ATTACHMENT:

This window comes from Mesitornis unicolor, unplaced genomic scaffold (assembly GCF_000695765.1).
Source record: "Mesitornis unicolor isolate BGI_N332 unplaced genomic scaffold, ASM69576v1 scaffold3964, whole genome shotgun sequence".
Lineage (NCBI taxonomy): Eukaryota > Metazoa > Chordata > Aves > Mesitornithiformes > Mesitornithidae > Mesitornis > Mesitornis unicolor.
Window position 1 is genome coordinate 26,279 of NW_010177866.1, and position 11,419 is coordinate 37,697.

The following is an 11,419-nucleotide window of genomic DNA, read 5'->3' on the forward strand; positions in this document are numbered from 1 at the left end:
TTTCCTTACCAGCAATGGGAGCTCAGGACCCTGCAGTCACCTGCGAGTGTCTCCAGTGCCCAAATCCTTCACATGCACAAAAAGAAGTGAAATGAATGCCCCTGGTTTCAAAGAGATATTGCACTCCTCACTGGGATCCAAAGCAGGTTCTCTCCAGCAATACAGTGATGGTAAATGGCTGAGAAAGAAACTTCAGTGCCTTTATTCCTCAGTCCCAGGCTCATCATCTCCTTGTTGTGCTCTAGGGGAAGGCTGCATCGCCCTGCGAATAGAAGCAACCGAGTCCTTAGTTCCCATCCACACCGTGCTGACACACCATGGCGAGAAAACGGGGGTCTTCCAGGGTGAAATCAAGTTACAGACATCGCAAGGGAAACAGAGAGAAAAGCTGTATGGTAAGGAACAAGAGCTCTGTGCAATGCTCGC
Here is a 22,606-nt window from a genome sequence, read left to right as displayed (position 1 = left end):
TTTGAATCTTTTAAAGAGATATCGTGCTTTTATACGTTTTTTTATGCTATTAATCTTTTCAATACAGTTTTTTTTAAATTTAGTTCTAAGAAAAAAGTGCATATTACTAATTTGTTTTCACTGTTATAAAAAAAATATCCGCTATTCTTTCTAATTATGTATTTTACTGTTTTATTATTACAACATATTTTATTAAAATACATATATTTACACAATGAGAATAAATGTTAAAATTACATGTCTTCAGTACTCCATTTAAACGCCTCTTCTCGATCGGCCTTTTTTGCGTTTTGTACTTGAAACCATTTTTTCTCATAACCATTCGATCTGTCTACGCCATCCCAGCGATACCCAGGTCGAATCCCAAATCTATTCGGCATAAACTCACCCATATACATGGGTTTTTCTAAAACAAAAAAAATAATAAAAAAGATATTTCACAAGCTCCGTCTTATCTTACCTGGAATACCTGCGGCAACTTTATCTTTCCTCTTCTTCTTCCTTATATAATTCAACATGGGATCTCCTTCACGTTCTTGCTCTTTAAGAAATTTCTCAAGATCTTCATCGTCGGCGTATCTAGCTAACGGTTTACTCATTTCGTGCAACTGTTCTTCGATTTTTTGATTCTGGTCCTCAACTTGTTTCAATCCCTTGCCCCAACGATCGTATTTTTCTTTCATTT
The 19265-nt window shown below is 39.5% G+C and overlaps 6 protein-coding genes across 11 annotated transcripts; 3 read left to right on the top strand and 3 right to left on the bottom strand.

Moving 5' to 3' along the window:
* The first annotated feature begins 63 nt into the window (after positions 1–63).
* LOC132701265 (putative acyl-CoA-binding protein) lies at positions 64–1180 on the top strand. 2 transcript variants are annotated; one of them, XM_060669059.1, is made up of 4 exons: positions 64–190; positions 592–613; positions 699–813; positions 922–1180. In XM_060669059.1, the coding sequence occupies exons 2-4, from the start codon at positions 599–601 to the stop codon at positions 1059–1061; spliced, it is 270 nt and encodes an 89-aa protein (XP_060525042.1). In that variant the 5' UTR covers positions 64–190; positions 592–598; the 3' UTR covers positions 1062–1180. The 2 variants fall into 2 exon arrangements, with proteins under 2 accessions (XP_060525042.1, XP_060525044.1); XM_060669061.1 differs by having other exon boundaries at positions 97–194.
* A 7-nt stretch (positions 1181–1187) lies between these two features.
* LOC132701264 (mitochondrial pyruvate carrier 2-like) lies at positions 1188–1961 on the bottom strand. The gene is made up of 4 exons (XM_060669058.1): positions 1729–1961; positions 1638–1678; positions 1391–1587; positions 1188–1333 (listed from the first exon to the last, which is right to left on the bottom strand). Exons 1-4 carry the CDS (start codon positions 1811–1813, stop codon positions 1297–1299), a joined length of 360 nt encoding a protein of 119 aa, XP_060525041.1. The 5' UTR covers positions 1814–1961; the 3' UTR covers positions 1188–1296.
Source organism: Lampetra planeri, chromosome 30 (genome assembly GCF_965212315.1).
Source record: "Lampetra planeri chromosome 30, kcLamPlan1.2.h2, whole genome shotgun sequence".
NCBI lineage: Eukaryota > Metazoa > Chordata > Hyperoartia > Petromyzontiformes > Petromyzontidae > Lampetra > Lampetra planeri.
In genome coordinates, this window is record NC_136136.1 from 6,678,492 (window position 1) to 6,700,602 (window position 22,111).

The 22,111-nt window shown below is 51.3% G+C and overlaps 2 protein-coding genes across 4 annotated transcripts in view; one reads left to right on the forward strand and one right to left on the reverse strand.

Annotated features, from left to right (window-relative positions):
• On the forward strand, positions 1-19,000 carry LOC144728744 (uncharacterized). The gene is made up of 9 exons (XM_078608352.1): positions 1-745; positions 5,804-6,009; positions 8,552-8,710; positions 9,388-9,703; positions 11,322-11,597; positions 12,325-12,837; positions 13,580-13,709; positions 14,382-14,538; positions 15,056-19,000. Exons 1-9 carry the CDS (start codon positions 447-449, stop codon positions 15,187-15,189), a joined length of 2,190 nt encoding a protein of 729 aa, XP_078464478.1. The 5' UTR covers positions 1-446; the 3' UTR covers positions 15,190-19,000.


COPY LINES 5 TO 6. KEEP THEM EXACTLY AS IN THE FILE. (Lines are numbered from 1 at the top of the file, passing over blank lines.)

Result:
The following is an 11,419-nucleotide window of genomic DNA, read 5'->3' on the forward strand; positions in this document are numbered from 1 at the left end:
TTTCCTTACCAGCAATGGGAGCTCAGGACCCTGCAGTCACCTGCGAGTGTCTCCAGTGCCCAAATCCTTCACATGCACAAAAAGAAGTGAAATGAATGCCCCTGGTTTCAAAGAGATATTGCACTCCTCACTGGGATCCAAAGCAGGTTCTCTCCAGCAATACAGTGATGGTAAATGGCTGAGAAAGAAACTTCAGTGCCTTTATTCCTCAGTCCCAGGCTCATCATCTCCTTGTTGTGCTCTAGGGGAAGGCTGCATCGCCCTGCGAATAGAAGCAACCGAGTCCTTAGTTCCCATCCACACCGTGCTGACACACCATGGCGAGAAAACGGGGGTCTTCCAGGGTGAAATCAAGTTACAGACATCGCAAGGGAAACAGAGAGAAAAGCTGTATGGTAAGGAACAAGAGCTCTGTGCAATGCTCGC